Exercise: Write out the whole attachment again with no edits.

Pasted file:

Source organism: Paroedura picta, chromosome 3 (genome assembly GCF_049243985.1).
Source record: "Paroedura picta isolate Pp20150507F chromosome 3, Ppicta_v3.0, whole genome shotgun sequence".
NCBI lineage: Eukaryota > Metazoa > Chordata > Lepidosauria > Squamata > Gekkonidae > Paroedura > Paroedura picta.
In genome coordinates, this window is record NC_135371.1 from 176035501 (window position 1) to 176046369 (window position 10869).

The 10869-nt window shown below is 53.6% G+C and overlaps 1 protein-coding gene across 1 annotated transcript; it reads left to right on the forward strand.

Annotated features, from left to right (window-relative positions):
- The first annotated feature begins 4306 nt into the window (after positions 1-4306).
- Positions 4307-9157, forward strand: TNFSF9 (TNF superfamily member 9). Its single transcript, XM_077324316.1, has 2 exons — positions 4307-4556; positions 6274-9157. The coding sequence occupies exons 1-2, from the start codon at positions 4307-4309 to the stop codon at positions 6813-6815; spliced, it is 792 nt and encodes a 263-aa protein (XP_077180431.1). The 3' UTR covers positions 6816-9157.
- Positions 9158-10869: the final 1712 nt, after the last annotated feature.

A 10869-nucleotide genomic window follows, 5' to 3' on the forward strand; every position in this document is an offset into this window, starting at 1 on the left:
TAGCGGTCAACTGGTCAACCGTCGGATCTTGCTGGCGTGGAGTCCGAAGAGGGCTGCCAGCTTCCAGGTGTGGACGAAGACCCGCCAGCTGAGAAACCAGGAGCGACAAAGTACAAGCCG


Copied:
Source organism: Paroedura picta, chromosome 3 (genome assembly GCF_049243985.1).
Source record: "Paroedura picta isolate Pp20150507F chromosome 3, Ppicta_v3.0, whole genome shotgun sequence".
NCBI lineage: Eukaryota > Metazoa > Chordata > Lepidosauria > Squamata > Gekkonidae > Paroedura > Paroedura picta.
In genome coordinates, this window is record NC_135371.1 from 176035501 (window position 1) to 176046369 (window position 10869).

The 10869-nt window shown below is 53.6% G+C and overlaps 1 protein-coding gene across 1 annotated transcript; it reads left to right on the forward strand.

Annotated features, from left to right (window-relative positions):
- The first annotated feature begins 4306 nt into the window (after positions 1-4306).
- Positions 4307-9157, forward strand: TNFSF9 (TNF superfamily member 9). Its single transcript, XM_077324316.1, has 2 exons — positions 4307-4556; positions 6274-9157. The coding sequence occupies exons 1-2, from the start codon at positions 4307-4309 to the stop codon at positions 6813-6815; spliced, it is 792 nt and encodes a 263-aa protein (XP_077180431.1). The 3' UTR covers positions 6816-9157.
- Positions 9158-10869: the final 1712 nt, after the last annotated feature.

A 10869-nucleotide genomic window follows, 5' to 3' on the forward strand; every position in this document is an offset into this window, starting at 1 on the left:
TAGCGGTCAACTGGTCAACCGTCGGATCTTGCTGGCGTGGAGTCCGAAGAGGGCTGCCAGCTTCCAGGTGTGGACGAAGACCCGCCAGCTGAGAAACCAGGAGCGACAAAGTACAAGCCG